The U.N.'s cultural agency UNESCO on Wednesday voted narrowly to remove Liverpool's waterfront from its list of world heritage sites, citing concerns about overdevelopment, including plans for a new football stadium.
At committee talks chaired by China, 13 delegates voted in favor of the proposal and five against – just one more than the two-thirds majority required to delete a site from the global list.
"It means that the site of Liverpool Maritime Mercantile City is deleted from the World Heritage List," Tian Xuejun, chairperson of UNESCO's World Heritage Committee, declared.
It is only the third such removal, after previous decisions affecting Oman and Germany.
Over two days of committee discussions, delegates heard that the redevelopment plans, including high-rise buildings, would "irreversibly damage" the heritage of the historic port in northwest England.
The International Council on Monuments and Sites, which advises UNESCO on the heritage list, said the U.K. government had been "repeatedly requested" to come up with stronger assurances about the city's future.
The planned new stadium for Everton football club was approved by the government without any public enquiry, and "is the most recent example of a major project that is completely contrary" to UNESCO goals, it said.
But U.K. Culture Minister Caroline Dinenage told the committee that her government was serious about preserving Liverpool's character, arguing that delisting "would be a huge loss."
Liverpool's newly elected mayor Joanne Anderson said she was "really disappointed" in the decision and would try to appeal.
"It's quite difficult for me to comprehend how UNESCO would rather have us having an empty dock site rather than the Everton stadium at Bramley Moore Dock," she said.
Several countries backed the U.K., agreeing it would be a "radical" step in the midst of the coronavirus pandemic, and urging more time for a new city council elected in May.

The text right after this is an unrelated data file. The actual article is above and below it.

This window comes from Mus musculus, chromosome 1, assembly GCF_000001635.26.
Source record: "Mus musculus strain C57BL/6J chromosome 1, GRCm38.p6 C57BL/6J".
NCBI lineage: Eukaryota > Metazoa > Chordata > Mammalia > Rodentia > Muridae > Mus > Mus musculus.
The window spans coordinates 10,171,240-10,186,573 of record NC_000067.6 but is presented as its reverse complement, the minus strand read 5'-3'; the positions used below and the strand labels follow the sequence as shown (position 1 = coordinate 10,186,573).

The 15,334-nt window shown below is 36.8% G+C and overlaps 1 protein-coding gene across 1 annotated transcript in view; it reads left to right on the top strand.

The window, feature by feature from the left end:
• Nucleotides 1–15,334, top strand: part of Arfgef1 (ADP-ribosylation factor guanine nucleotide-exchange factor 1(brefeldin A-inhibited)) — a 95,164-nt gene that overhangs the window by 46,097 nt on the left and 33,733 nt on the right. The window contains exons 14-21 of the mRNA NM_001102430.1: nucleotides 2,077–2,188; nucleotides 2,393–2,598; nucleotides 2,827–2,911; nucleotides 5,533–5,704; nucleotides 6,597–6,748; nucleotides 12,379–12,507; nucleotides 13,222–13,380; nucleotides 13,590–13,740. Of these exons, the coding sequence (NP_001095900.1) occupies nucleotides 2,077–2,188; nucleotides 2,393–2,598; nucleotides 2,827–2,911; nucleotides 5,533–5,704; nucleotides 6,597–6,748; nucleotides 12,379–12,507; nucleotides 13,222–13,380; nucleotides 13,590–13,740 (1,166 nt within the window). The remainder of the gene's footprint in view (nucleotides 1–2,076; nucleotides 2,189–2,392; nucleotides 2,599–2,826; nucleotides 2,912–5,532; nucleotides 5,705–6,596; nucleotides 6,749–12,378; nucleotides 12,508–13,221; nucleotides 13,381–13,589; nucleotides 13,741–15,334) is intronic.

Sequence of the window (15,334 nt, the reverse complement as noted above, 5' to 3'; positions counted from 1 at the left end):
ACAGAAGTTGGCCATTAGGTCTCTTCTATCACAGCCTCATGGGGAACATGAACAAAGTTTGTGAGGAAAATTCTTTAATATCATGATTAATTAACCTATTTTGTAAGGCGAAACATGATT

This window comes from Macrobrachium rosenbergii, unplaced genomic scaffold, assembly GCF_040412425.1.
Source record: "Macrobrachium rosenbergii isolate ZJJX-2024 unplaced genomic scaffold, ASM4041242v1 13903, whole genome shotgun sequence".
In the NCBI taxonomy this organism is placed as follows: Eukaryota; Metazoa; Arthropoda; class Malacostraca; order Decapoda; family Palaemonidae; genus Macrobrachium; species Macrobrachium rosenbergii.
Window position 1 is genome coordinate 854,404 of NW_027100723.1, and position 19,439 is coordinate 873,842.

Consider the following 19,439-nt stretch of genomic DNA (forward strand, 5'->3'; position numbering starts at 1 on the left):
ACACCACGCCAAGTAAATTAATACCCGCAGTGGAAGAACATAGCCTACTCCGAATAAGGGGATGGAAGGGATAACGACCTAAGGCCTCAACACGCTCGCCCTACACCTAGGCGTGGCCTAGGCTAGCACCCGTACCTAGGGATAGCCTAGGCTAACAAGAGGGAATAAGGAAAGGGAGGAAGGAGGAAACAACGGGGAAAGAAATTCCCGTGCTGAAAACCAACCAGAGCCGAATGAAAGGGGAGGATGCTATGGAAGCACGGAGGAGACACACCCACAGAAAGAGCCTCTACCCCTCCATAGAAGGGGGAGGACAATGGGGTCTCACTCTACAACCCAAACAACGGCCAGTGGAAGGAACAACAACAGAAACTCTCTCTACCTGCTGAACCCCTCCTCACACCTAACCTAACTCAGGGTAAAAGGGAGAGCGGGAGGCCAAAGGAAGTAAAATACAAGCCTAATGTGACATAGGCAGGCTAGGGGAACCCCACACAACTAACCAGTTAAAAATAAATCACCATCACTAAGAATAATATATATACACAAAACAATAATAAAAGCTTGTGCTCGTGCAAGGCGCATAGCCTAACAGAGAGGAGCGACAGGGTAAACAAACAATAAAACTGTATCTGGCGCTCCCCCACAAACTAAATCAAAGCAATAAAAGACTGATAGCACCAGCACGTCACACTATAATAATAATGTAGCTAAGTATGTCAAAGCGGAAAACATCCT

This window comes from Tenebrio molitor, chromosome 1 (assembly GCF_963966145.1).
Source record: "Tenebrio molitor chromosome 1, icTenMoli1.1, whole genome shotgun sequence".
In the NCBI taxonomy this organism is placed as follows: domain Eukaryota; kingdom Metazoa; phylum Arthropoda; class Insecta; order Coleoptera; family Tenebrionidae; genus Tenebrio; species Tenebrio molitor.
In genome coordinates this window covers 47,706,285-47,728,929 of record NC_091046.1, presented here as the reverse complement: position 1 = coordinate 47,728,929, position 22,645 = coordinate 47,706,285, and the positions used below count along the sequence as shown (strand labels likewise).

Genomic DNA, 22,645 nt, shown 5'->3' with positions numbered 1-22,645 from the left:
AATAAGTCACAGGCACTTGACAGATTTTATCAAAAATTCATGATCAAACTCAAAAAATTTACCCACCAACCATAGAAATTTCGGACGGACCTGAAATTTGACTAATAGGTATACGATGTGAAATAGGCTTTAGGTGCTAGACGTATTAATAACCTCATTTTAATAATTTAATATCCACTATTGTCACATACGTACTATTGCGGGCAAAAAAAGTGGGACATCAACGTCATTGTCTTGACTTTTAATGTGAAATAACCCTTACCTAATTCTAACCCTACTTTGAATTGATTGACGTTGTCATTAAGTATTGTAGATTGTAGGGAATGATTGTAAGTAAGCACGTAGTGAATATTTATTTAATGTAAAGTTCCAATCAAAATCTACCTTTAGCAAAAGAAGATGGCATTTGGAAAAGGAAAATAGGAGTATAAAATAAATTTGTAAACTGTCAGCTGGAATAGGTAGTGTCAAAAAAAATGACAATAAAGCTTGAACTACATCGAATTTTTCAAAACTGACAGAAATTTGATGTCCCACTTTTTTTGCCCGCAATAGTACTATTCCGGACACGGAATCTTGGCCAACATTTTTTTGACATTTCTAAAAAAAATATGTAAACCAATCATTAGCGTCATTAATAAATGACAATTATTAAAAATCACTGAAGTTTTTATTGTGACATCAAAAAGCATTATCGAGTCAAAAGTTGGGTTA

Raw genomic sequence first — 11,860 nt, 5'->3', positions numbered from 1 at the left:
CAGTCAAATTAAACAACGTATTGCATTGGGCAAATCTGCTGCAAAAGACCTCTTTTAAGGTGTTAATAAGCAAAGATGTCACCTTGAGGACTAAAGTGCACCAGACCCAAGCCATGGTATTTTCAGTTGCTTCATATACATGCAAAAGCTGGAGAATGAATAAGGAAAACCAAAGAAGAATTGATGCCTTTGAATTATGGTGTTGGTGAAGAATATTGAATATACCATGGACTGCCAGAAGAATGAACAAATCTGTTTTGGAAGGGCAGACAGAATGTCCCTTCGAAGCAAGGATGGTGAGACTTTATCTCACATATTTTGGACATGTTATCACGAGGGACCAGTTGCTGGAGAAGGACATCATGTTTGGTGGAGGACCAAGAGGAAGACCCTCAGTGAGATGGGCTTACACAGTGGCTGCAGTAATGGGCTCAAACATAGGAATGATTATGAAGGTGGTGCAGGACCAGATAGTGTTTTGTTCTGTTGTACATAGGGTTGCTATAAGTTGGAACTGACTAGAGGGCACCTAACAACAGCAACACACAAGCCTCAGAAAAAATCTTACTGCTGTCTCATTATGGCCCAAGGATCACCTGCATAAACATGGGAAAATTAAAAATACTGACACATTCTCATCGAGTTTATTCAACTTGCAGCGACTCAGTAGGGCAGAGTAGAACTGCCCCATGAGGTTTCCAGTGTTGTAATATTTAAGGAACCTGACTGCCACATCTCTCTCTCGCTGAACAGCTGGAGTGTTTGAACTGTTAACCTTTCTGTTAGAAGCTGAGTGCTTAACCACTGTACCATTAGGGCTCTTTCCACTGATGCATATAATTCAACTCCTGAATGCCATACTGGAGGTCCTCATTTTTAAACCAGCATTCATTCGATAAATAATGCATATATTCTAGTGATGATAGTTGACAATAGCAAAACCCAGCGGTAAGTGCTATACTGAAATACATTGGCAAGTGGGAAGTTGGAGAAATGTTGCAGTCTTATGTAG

A corruption scandal linked to regeneration funding had engulfed the old city leadership, prompting the national government to step in temporarily before the May local elections across Britain.
Those against delisting Liverpool included Australia, whose own listing for the Great Barrier Reef is threatened in this year's UNESCO deliberations.
Others opposing included Brazil, Hungary and Nigeria, arguing any step should be deferred a year to give the U.K. and Liverpool authorities more time.
Norway in contrast led those arguing in favor, saying that while it was "painfully aware" of conflicts between development and heritage conservation, a "delicate balance" was possible, which was lacking in Liverpool.
The prestigious World Heritage label can be a boon for tourism, while encouraging governments to protect cultural or environmental treasures.
But addition is not permanent, and sites can also be stripped of their status or be warned they are at risk.
The waterfront and docks of Liverpool were listed by UNESCO in 2004, after an ambitious regeneration following decades of decline in one of the cradles of Britain's Industrial Revolution.
The city also saw the departure of millions of Irish and British emigrants – as well as African slaves – to the United States and elsewhere, a history that forged what UNESCO deemed Liverpool's "distinctive character and unique spirit."
But since 2012 the agency has locked horns with U.K. officials over development that has seen extensive restorations but also new construction that UNESCO inspectors say is overwhelming the district.
It had urged the city to limit building heights and reconsider the proposed new stadium for Everton at the Bramley-Moore Dock, warning of "significant loss to its authenticity and integrity."
The waterfront is also the site of a statue honoring the four members of The Beatles, the most famous cultural export from a city rich in musical history.
Liverpool, a stronghold of the opposition Labour party, has complained of a lack of backing from Britain's Conservative government.
Prime Minister Boris Johnson, a former journalist, has infuriated its lawmakers with past criticism of the city.
As editor of The Spectator magazine, Johnson in 2004 published an article that accused its residents of wallowing in victimhood and smeared Liverpool football fans over the 1989 Hillsborough disaster.